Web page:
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Walking is one of the first and most important milestones in our lives, but have you ever considered there’s more to it than simply putting one foot in front of the other?
That’s right: Researchers have determined key components that contribute to the perfect walking technique. Taking the time to familiarize yourself with these components and adjusting your gait accordingly will help you enjoy even more benefits when going for a simple walk.
Perfecting your stride is crucial when walking long distances, but it’s arguably more important if you’re using brisk walking as a form of exercise. Walking regularly is one of the many cornerstones that contribute to a healthy lifestyle, and brisk walking is a low-impact aerobic workout that works wonders for fitness enthusiasts of all ages.
We go to painstaking lengths to ensure our running gait is optimal, our weightlifting technique is top-notch, and other aspects of our sport-related skills and performance are practiced to perfection. Why not do the same for your walking technique?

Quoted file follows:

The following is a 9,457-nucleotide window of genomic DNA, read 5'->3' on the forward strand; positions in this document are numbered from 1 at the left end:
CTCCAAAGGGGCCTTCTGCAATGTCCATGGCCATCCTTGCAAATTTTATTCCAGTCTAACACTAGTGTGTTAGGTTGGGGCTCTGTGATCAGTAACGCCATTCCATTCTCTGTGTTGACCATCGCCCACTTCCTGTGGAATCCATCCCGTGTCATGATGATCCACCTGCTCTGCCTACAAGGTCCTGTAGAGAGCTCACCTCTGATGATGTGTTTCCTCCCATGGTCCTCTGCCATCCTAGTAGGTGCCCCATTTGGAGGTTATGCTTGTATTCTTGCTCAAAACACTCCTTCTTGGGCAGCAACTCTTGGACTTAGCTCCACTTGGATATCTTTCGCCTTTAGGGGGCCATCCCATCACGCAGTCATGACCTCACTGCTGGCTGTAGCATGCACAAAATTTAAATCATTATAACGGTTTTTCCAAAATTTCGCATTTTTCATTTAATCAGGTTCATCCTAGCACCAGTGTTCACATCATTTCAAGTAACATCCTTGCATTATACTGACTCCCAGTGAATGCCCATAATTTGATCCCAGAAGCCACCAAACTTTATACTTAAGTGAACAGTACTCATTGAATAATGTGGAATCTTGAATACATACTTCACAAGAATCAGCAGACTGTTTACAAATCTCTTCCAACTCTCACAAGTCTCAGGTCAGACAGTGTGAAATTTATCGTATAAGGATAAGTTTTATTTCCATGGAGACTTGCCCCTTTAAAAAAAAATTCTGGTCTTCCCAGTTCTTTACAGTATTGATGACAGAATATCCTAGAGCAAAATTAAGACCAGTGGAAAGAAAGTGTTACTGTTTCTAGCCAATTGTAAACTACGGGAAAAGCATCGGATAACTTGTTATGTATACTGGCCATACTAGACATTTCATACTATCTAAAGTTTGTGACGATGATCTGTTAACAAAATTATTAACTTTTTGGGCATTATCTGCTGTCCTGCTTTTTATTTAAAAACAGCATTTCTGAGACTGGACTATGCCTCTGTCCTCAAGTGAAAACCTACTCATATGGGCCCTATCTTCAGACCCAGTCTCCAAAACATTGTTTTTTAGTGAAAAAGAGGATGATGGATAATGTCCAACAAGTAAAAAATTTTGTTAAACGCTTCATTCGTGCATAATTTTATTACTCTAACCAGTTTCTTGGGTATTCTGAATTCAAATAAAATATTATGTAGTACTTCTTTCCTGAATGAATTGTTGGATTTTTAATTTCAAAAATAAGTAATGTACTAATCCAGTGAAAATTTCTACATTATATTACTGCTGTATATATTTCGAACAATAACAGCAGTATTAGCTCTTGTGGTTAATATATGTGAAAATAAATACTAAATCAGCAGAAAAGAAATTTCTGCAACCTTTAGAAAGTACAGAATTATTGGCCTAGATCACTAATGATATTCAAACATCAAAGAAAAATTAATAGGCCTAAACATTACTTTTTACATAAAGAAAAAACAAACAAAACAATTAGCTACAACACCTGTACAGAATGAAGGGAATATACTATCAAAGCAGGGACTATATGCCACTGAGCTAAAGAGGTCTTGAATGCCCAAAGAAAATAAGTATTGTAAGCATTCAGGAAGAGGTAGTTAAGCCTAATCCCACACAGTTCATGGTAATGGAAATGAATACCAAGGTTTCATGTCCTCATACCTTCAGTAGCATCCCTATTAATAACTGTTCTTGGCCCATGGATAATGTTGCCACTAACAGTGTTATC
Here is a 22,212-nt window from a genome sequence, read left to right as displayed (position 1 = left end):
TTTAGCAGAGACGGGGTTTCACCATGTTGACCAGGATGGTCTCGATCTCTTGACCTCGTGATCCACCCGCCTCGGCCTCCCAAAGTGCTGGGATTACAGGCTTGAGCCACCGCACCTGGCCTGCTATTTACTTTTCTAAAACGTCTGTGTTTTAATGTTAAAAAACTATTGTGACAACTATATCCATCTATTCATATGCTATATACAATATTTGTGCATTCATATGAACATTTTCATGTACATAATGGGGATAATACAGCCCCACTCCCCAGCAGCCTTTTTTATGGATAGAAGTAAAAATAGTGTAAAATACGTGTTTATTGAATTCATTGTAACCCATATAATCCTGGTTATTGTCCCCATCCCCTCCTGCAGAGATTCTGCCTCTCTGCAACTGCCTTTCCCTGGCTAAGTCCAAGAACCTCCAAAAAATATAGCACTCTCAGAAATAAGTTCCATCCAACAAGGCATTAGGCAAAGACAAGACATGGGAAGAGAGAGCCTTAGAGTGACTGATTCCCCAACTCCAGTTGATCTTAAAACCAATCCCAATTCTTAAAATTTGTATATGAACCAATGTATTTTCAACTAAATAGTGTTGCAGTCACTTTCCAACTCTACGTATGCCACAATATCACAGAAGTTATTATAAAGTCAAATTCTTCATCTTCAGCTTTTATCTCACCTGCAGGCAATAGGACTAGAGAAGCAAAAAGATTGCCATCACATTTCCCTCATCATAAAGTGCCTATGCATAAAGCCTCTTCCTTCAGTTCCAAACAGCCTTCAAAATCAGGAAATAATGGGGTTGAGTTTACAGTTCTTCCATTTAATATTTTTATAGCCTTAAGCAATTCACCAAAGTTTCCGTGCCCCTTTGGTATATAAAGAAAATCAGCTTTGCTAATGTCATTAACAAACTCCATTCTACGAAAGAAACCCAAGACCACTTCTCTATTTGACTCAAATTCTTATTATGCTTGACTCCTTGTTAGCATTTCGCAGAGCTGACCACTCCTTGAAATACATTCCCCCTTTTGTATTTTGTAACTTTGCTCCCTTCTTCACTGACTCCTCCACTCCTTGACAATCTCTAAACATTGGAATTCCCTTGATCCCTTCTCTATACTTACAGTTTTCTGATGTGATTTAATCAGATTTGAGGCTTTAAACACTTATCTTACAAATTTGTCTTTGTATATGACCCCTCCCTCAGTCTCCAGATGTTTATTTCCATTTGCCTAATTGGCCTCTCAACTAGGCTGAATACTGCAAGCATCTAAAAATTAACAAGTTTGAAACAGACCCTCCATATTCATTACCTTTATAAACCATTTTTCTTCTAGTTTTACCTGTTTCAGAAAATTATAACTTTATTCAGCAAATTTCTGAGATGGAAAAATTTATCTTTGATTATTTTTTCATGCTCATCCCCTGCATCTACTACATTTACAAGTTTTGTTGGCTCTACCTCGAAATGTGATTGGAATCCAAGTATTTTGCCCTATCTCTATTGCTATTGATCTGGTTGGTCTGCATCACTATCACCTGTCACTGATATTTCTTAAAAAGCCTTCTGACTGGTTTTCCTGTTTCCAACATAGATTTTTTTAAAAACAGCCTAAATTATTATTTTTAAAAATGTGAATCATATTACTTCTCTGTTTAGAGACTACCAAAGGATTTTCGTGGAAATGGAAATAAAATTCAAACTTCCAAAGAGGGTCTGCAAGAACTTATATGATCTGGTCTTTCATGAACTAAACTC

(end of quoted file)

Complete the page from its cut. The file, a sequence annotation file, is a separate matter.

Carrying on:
Benefits of Walking With Good Technique
Most folks are aware of the ample health benefits associated with cardio exercise and walking regularly, including burning calories, improving your mood1, and reducing your risk of diseases including cardiovascular disease2 and diabetes3.
Walking with good technique yields its own array of attractive benefits.
1. Good form decreases pain in our necks, back, hips, and legs
Walking is relatively slow and low-impact, so the effects of good technique seem less dramatic than, say, Olympic weightlifting. Nonetheless, form is paramount when protecting ourselves from aches and pains.
A little bit of walking with poor or average form won’t matter much, most likely, but years of plodding down on the pavement with poor posture can start to result in a sore neck, back pain, hip problems, and aching legs, according to a report in the journal Gait & Posture4.
Taking the time to check in on our form now helps us better safeguard our health for the long haul.
2. Good technique helps reduce risk of injury
At best, poor walking form and technique results in soreness and other avoidable aches and pains associated with the exercise. At worst, it primes us to experience actual injuries.